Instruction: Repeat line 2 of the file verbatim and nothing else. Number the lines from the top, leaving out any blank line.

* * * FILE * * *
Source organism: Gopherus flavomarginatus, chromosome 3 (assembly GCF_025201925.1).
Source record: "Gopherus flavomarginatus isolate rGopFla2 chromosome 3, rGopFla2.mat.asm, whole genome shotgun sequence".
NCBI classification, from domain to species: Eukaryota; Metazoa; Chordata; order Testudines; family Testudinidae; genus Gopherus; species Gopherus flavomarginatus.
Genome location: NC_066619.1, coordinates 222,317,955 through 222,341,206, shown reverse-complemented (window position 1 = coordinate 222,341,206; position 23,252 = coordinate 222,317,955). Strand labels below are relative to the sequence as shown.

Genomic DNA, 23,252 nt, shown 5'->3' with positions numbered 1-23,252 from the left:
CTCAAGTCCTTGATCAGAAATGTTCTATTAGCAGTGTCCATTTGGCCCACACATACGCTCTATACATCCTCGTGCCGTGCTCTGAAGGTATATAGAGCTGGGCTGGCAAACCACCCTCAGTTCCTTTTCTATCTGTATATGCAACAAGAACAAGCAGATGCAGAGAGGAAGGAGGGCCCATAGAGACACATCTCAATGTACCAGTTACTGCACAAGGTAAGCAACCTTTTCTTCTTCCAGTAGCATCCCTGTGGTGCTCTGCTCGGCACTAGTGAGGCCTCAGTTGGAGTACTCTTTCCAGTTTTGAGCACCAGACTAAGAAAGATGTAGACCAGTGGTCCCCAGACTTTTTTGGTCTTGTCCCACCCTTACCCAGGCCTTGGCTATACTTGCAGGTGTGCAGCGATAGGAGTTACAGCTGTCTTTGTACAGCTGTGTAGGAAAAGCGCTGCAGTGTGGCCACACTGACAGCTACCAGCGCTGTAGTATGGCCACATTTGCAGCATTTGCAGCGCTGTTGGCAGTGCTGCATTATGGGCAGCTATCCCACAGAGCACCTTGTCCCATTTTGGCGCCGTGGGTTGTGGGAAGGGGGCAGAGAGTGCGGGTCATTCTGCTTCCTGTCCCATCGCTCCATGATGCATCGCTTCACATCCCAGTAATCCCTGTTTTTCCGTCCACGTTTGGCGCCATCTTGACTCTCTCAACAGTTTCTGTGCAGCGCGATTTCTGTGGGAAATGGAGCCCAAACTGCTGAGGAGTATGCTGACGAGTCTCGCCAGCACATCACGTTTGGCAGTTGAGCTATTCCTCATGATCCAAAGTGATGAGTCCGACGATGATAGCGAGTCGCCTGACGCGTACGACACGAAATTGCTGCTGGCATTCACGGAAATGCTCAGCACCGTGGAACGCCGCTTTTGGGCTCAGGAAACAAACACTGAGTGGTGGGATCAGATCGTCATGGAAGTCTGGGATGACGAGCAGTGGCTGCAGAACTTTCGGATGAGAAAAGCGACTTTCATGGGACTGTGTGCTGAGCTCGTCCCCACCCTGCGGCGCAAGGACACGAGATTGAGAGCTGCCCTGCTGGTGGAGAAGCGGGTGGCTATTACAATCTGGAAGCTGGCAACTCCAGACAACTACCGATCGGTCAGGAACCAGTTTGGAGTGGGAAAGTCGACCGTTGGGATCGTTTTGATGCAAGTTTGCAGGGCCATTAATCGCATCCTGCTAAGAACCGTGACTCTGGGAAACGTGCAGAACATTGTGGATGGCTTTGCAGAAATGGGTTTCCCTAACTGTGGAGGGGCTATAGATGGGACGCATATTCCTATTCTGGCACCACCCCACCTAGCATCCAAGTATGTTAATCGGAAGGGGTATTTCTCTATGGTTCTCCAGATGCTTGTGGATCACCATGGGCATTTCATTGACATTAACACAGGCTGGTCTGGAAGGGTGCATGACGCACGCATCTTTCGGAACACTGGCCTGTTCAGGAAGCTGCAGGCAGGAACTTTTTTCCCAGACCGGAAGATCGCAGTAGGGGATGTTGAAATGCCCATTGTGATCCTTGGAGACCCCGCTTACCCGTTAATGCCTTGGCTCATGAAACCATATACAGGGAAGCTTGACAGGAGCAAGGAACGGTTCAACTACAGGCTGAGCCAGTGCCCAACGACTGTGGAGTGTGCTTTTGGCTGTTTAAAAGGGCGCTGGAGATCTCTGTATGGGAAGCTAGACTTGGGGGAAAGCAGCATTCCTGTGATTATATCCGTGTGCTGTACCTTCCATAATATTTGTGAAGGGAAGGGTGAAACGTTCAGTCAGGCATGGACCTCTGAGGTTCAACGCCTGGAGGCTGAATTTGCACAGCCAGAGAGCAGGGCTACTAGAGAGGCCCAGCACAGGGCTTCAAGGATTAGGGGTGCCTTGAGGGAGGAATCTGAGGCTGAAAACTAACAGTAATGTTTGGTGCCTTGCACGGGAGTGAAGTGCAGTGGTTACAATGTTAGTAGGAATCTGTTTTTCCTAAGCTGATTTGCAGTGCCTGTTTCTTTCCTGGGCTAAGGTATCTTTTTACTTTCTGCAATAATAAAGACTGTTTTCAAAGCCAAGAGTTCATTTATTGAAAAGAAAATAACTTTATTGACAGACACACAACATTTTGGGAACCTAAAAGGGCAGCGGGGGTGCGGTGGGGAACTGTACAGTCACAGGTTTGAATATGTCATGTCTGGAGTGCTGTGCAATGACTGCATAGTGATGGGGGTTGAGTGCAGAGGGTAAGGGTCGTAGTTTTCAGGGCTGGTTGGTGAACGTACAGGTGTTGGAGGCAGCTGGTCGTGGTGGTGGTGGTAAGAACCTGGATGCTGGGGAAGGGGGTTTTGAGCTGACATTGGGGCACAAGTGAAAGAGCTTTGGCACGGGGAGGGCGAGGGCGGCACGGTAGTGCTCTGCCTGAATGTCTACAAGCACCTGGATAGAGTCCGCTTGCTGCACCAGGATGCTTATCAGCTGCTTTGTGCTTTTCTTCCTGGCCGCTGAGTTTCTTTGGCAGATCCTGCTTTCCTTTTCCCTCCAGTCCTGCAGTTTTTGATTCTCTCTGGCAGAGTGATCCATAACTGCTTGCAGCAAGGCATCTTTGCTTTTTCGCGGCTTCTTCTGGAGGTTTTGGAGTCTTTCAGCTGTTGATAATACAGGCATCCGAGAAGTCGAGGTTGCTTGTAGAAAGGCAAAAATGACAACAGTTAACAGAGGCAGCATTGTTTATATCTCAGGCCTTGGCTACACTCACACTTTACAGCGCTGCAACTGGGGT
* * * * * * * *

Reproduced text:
Source record: "Gopherus flavomarginatus isolate rGopFla2 chromosome 3, rGopFla2.mat.asm, whole genome shotgun sequence".